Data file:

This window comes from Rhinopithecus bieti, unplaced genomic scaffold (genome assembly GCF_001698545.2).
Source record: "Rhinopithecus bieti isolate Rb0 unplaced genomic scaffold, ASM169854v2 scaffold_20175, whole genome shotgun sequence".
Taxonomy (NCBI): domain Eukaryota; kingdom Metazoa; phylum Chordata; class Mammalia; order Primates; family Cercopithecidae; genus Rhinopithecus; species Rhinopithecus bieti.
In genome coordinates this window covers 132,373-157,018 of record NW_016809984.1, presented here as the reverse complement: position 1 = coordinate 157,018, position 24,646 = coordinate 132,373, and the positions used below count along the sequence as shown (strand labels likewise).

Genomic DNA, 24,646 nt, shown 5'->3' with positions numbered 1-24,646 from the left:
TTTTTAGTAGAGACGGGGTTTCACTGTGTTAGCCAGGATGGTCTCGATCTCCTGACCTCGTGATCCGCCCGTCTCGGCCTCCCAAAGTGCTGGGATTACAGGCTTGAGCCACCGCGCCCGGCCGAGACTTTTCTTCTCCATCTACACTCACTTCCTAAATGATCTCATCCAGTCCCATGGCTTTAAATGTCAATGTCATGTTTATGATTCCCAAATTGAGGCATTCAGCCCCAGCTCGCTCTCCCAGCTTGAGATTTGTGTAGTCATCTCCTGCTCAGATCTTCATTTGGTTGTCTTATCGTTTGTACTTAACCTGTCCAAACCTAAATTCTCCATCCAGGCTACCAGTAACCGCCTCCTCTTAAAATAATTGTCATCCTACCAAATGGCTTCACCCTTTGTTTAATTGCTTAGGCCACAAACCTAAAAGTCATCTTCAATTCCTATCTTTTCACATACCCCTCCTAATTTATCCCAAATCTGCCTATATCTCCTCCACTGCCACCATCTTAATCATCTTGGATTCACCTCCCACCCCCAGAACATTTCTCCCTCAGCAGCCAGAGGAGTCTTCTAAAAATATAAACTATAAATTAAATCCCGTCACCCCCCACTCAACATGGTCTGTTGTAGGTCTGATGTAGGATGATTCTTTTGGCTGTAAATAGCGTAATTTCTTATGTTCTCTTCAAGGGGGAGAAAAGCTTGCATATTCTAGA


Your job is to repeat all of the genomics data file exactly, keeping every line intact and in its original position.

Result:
This window comes from Rhinopithecus bieti, unplaced genomic scaffold (genome assembly GCF_001698545.2).
Source record: "Rhinopithecus bieti isolate Rb0 unplaced genomic scaffold, ASM169854v2 scaffold_20175, whole genome shotgun sequence".
Taxonomy (NCBI): domain Eukaryota; kingdom Metazoa; phylum Chordata; class Mammalia; order Primates; family Cercopithecidae; genus Rhinopithecus; species Rhinopithecus bieti.
In genome coordinates this window covers 132,373-157,018 of record NW_016809984.1, presented here as the reverse complement: position 1 = coordinate 157,018, position 24,646 = coordinate 132,373, and the positions used below count along the sequence as shown (strand labels likewise).

Genomic DNA, 24,646 nt, shown 5'->3' with positions numbered 1-24,646 from the left:
TTTTTAGTAGAGACGGGGTTTCACTGTGTTAGCCAGGATGGTCTCGATCTCCTGACCTCGTGATCCGCCCGTCTCGGCCTCCCAAAGTGCTGGGATTACAGGCTTGAGCCACCGCGCCCGGCCGAGACTTTTCTTCTCCATCTACACTCACTTCCTAAATGATCTCATCCAGTCCCATGGCTTTAAATGTCAATGTCATGTTTATGATTCCCAAATTGAGGCATTCAGCCCCAGCTCGCTCTCCCAGCTTGAGATTTGTGTAGTCATCTCCTGCTCAGATCTTCATTTGGTTGTCTTATCGTTTGTACTTAACCTGTCCAAACCTAAATTCTCCATCCAGGCTACCAGTAACCGCCTCCTCTTAAAATAATTGTCATCCTACCAAATGGCTTCACCCTTTGTTTAATTGCTTAGGCCACAAACCTAAAAGTCATCTTCAATTCCTATCTTTTCACATACCCCTCCTAATTTATCCCAAATCTGCCTATATCTCCTCCACTGCCACCATCTTAATCATCTTGGATTCACCTCCCACCCCCAGAACATTTCTCCCTCAGCAGCCAGAGGAGTCTTCTAAAAATATAAACTATAAATTAAATCCCGTCACCCCCCACTCAACATGGTCTGTTGTAGGTCTGATGTAGGATGATTCTTTTGGCTGTAAATAGCGTAATTTCTTATGTTCTCTTCAAGGGGGAGAAAAGCTTGCATATTCTAGA